First developed by Motorola in the early 1980s, Six Sigma is a collection of quality management strategies that identifies and removes errors from manufacturing processes, improves productivity and enhances the development and fabrication of products.
Six Sigma is often linked with Lean manufacturing because the statistical methods often streamline operational processes. The majority of manufacturers try to implement aspects of Six Sigma - if not the entire set of strategies - to innovate their processes and products as well as keep up with the competition. While professionals can undergo Six Sigma training through certain organizations like the Lean Six Sigma Institute, which offers courses in Guadalajara, Jalisco, U.S. businesses don't have to adopt all of the techniques to successfully offshore their organizations. Six Sigma techniques can help companies start to lean their fabrication processes and supply chains if they are thinking about manufacturing in Mexico.
The elements of Six Sigma
According to the U.S. Environmental Protection Agency (EPA), each Six Sigma quality level signifies how often mistakes happen during the production process. One level can equate to about 3.4 defects per 1 million opportunities, and according to the EPA there's a set progression of phases Six Sigma manufacturers use. These are:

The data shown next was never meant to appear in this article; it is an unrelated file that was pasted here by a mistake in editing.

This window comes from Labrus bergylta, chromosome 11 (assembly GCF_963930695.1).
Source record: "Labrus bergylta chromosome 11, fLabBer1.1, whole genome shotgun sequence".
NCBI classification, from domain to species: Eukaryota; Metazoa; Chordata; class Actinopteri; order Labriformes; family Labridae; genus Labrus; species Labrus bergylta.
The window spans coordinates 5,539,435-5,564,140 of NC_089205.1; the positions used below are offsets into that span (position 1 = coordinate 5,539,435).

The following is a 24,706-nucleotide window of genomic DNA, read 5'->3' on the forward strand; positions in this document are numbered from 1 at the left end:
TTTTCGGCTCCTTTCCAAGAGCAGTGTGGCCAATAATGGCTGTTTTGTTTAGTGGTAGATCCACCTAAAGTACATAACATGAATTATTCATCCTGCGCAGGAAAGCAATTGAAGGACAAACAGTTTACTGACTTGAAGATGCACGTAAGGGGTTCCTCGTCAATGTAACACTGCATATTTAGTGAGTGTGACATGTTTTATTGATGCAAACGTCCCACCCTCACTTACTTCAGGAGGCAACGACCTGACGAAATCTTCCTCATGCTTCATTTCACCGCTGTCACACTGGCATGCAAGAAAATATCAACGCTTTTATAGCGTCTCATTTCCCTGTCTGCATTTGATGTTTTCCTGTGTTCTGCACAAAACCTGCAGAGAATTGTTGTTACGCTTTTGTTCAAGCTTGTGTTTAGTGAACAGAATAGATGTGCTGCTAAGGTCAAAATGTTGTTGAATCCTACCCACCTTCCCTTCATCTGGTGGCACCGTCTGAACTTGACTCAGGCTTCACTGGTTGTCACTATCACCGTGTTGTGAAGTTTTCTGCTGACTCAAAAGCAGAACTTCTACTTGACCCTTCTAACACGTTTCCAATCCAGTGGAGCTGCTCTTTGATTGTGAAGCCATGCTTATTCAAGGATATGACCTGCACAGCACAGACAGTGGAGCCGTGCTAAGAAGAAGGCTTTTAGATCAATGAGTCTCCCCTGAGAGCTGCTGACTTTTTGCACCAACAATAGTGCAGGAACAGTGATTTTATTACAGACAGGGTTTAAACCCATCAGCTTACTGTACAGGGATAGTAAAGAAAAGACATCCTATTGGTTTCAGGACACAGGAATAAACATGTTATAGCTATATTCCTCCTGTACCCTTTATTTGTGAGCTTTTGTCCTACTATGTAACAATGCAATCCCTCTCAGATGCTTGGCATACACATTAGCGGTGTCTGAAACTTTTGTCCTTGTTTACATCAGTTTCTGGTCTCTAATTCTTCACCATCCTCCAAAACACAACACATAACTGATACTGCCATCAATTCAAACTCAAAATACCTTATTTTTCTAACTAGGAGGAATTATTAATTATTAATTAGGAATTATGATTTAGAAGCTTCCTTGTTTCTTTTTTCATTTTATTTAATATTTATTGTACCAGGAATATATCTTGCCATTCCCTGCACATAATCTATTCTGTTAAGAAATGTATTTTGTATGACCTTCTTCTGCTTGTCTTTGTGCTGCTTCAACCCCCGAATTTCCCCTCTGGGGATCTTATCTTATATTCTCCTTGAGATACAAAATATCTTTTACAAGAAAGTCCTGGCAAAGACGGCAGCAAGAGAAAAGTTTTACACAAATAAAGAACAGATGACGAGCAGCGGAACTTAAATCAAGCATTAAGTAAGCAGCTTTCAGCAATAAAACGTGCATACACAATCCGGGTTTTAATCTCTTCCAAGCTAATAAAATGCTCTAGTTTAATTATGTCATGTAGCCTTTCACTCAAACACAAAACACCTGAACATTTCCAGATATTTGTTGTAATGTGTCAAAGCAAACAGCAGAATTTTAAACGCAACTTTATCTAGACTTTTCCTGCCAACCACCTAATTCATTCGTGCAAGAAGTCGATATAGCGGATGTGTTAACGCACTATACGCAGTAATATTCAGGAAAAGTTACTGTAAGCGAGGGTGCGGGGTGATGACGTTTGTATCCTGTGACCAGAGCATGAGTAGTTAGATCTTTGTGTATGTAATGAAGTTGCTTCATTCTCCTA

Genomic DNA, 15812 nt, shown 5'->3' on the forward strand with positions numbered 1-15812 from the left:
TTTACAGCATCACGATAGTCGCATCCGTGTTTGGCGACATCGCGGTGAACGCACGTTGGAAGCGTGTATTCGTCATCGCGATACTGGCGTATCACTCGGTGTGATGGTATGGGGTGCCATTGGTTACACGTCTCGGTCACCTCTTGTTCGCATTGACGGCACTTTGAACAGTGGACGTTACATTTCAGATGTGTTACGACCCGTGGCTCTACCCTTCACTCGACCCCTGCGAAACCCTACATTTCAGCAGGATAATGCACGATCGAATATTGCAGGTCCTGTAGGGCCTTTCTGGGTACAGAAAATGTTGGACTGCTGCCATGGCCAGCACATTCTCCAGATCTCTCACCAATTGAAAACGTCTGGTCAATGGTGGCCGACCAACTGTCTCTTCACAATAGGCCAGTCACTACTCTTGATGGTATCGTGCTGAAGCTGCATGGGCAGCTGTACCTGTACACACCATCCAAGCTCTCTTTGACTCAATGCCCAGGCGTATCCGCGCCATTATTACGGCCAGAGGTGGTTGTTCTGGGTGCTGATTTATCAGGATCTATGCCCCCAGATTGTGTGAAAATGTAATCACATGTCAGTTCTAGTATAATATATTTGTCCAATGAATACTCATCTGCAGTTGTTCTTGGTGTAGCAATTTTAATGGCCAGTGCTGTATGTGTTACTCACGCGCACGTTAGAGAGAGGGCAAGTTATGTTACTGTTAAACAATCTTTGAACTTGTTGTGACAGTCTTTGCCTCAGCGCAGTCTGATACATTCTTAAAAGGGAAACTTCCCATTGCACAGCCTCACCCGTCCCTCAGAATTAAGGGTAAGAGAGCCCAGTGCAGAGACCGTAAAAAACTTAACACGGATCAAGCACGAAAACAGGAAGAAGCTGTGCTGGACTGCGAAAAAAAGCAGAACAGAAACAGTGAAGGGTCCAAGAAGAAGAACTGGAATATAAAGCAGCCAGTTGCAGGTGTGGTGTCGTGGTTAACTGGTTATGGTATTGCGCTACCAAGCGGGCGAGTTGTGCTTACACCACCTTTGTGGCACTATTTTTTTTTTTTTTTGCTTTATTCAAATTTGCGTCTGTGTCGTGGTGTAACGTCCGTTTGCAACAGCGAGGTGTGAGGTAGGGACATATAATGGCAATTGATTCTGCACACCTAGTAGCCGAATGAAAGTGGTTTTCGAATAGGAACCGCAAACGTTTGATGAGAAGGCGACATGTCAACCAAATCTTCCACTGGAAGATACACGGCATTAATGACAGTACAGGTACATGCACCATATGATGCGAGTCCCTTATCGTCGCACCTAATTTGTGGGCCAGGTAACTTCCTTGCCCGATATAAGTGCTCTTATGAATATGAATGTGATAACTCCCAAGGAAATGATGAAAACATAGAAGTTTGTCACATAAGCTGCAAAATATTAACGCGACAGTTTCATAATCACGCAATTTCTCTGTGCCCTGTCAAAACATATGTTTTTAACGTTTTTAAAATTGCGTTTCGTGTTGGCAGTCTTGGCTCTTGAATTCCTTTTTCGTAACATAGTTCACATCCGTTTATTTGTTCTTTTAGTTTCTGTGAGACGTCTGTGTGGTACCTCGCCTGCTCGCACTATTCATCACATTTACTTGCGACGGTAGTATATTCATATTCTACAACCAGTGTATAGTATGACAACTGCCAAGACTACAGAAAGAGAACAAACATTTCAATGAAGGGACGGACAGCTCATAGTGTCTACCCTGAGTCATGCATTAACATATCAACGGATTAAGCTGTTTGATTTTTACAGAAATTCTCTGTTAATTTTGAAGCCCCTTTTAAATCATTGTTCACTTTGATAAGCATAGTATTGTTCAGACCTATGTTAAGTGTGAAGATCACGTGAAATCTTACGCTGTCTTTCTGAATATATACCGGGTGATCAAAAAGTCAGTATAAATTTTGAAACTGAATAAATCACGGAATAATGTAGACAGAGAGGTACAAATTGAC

In the first part of an ongoing interview with Manufacturing Magazine, Mikel Harry, one of the key innovators of Six Sigma and president of the Six Sigma Management Institute, explained the more Sigma's an executive has, the greater benefit he or she will provide his or her employer. If a company employs many professionals with the highest Six Sigma certification, the better its processes and products will be.
"A Black Belt Six Sigma can expect to make at least $98,000 a year, without benefits," Harry explained. "Global annual surveys show that a typical Black Belt person saves about $250,000 per project. A Black Belt can plan and execute about four to five projects a year. Do the math. That equates to annual savings for the company of roughly $1 million. Now imagine a company with 2,000 Black Belts. That works out to $2 billion saved."
While employing many high ranking Six Sigma's greatly impacts a business, manufacturers don't need to ask their executives to undergo Six Sigma training to begin implementing a few of the strategies.
Offshoring creates opportunity to innovate and lean the production process
Expanding to Mexico provides manufacturers with numerous cost saving opportunities, and businesses can increase these benefits by using Six Sigma techniques by first defining certain product or manufacturing goals and understanding what areas need to be improved. Next, manufacturers can measure the existing processes to later examine how far the improvements have come. Thirdly, businesses can identify the foundational issues causing quality challenges, and then institute solutions to make the applicable processes more productive. Lastly, manufacturers can control their metrics by monitoring the improvements and enhancing their procedures and policies.
When offshoring to Mexico, this sequence of steps can help manufacturers optimize their processes to make the most of offshoring's advantages.
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